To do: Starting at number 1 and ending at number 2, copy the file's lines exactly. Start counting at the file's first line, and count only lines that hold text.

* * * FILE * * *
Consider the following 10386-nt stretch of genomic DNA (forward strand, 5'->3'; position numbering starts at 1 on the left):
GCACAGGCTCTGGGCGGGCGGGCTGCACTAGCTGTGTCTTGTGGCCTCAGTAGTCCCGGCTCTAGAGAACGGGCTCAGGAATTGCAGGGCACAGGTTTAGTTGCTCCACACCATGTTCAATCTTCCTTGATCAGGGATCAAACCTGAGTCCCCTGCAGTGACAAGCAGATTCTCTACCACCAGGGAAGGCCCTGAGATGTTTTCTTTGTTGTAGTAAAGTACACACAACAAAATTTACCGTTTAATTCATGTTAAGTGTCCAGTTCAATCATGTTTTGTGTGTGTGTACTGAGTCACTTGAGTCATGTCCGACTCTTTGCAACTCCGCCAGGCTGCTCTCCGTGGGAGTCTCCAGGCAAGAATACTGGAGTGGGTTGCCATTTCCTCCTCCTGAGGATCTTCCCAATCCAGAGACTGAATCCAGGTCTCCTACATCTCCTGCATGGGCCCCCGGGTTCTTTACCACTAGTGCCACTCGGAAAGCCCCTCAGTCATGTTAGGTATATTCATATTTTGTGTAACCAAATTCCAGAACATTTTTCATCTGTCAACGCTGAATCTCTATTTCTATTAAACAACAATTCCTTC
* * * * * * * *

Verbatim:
Consider the following 10386-nt stretch of genomic DNA (forward strand, 5'->3'; position numbering starts at 1 on the left):
GCACAGGCTCTGGGCGGGCGGGCTGCACTAGCTGTGTCTTGTGGCCTCAGTAGTCCCGGCTCTAGAGAACGGGCTCAGGAATTGCAGGGCACAGGTTTAGTTGCTCCACACCATGTTCAATCTTCCTTGATCAGGGATCAAACCTGAGTCCCCTGCAGTGACAAGCAGATTCTCTACCACCAGGGAAGGCCCTGAGATGTTTTCTTTGTTGTAGTAAAGTACACACAACAAAATTTACCGTTTAATTCATGTTAAGTGTCCAGTTCAATCATGTTTTGTGTGTGTGTACTGAGTCACTTGAGTCATGTCCGACTCTTTGCAACTCCGCCAGGCTGCTCTCCGTGGGAGTCTCCAGGCAAGAATACTGGAGTGGGTTGCCATTTCCTCCTCCTGAGGATCTTCCCAATCCAGAGACTGAATCCAGGTCTCCTACATCTCCTGCATGGGCCCCCGGGTTCTTTACCACTAGTGCCACTCGGAAAGCCCCTCAGTCATGTTAGGTATATTCATATTTTGTGTAACCAAATTCCAGAACATTTTTCATCTGTCAACGCTGAATCTCTATTTCTATTAAACAACAATTCCTTC